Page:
The Solar Dynamics Observatory that captured all of these photos is the first mission to be launched for NASA's Living With a Star Program, a program designed to understand the causes of solar variability and its impacts on Earth. SDO is designed to help us understand the Sun's influence on Earth by studying the solar atmosphere.

NASA/Goddard Space Flight Center Scientific Visualization Studio

Prominence From Afar

SDO will study how solar activity is created and how space weather comes from that activity. It takes measurements of the interior of the Sun, the Sun's magnetic field, the hot plasma of the solar corona -- which often shoots out in prominences such as this one -- and the irradiance that creates the ionospheres of the planets.

NASA/Goddard Space Flight Center Scientific Visualization Studio

Heating and Cooling

An extreme ultraviolet image of the sun taken by the SDO satellite on March 30 shows areas of heating and cooling on the sun. Reds are relatively cool (about 107,540 Fahrenheit); blues and greens are hotter (greater than 1.8 million Fahrenheit).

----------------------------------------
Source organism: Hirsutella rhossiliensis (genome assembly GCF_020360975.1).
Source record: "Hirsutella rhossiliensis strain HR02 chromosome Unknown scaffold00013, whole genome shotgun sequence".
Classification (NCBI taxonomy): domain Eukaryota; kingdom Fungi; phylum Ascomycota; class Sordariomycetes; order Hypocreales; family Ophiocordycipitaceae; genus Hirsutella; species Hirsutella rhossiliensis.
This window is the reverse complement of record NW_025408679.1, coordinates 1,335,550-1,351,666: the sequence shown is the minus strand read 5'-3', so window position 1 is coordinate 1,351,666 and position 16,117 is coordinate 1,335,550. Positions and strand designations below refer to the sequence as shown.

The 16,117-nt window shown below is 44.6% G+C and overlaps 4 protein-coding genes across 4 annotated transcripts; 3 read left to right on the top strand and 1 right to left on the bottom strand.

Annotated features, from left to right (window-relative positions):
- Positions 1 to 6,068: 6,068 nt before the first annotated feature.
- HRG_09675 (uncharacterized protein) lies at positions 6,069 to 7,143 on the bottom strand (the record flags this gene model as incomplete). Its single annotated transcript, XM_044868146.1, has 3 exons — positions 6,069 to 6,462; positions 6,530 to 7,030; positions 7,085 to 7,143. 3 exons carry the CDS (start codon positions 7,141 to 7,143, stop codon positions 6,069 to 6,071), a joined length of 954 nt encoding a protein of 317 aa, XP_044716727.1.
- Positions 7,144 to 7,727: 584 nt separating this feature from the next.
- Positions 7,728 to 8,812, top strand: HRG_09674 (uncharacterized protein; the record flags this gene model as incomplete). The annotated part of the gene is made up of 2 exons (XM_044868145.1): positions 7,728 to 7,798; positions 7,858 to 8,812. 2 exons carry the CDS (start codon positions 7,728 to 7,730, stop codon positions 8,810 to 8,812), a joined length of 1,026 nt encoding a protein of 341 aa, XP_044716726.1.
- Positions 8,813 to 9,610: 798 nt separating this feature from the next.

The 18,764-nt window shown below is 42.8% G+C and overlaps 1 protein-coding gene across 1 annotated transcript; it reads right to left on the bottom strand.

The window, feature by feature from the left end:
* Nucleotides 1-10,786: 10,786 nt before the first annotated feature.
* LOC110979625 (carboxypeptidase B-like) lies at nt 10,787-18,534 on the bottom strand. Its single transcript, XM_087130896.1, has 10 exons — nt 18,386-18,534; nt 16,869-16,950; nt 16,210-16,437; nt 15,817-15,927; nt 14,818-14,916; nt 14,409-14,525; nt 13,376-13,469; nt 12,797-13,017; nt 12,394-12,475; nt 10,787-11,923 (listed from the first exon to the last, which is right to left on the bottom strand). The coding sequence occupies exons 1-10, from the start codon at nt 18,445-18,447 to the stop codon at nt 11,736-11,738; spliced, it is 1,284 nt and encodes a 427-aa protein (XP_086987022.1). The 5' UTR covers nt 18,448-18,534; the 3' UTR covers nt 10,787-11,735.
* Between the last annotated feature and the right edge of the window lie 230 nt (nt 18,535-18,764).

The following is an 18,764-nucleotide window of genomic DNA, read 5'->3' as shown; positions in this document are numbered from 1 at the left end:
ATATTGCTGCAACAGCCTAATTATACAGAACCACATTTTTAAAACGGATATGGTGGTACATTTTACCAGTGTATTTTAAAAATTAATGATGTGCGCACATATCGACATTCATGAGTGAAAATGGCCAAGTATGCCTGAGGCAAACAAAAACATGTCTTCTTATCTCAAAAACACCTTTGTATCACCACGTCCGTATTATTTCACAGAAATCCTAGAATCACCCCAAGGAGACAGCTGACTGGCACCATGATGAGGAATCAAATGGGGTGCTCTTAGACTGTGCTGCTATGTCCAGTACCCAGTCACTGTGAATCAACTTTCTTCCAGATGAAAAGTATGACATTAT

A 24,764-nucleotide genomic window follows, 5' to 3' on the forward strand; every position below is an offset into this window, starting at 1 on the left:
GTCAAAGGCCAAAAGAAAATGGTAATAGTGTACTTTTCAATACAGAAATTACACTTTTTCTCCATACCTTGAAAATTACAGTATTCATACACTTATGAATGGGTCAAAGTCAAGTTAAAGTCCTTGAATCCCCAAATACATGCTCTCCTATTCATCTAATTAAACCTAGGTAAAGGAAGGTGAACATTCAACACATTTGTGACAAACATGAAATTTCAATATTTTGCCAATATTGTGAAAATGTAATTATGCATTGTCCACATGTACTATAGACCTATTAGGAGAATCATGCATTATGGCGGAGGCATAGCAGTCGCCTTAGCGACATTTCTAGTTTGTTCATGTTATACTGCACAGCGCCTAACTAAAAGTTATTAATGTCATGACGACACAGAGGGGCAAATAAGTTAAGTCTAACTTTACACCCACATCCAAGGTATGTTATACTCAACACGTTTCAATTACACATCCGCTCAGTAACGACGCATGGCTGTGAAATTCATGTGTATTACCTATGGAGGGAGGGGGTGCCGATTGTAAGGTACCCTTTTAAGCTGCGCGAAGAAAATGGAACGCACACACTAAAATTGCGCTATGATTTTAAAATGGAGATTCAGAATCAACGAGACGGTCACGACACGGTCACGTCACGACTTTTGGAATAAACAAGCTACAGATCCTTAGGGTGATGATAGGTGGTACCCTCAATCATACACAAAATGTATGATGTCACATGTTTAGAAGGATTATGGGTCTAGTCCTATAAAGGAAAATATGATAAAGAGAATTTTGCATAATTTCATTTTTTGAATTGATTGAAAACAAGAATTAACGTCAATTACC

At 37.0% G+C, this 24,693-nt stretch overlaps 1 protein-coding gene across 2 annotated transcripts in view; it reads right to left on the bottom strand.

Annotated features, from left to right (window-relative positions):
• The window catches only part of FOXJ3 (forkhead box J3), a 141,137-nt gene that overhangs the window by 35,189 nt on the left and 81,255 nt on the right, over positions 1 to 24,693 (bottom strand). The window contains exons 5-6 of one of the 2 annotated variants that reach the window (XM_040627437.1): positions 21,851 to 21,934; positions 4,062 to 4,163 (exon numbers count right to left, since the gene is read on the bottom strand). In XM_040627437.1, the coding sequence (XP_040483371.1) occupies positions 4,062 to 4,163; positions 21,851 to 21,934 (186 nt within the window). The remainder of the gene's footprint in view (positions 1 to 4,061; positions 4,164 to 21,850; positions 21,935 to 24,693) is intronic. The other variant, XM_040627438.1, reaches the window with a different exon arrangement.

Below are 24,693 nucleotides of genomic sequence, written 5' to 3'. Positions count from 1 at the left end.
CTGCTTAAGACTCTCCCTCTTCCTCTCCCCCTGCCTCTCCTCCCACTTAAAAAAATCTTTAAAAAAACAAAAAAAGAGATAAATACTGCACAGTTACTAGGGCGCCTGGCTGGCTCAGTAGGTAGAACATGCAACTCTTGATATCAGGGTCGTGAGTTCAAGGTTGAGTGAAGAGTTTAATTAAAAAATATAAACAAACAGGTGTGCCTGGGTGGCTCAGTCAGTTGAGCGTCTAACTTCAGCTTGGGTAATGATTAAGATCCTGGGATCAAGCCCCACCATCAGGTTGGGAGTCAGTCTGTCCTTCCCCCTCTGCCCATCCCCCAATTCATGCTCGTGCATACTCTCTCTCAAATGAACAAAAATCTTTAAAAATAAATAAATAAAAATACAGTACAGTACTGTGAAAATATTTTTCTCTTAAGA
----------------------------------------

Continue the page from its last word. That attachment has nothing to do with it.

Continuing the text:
NASA/Goddard Space Flight Center Scientific Visualization Studio

Heating and Cooling

An extreme ultraviolet image of the sun taken by the SDO satellite on March 30 shows areas of heating and cooling on the sun. Reds are relatively cool (about 107,540 Fahrenheit); blues and greens are hotter (greater than 1.8 million Fahrenheit). 

NASA/Goddard Space Flight Center Scientific Visualization Studio

Cool Sun

Richard Fisher, director of the Heliophysics Division at NASA Headquarters in Washington, said the new satellite shows a view of the sun he hasn't seen in over 40 years of research. "SDO will change our understanding of the sun and its processes, which affect our lives and society. This mission will have a huge impact on science, similar to the impact of the Hubble Space Telescope on modern astrophysics.”

NASA/Goddard Space Flight Center Scientific Visualization Studio

Hot Sun

Space weather has been recognized as a cause of technological problems since the invention of the telegraph in the 19th century. These events produce disturbances in electromagnetic fields on Earth that can induce extreme currents in wires, disrupting power lines and causing widespread blackouts. And SDO can help measure those disturbances far more accurately than ever before.

NASA/Goddard Space Flight Center Scientific Visualization Studio

The sun as you've never seen it before

Eruptions on the sun's surface can blast tons of plasma into space -- sometimes right at the Earth. Astonishing pictures show the giant flares and clouds of ionized gas erupting from the star.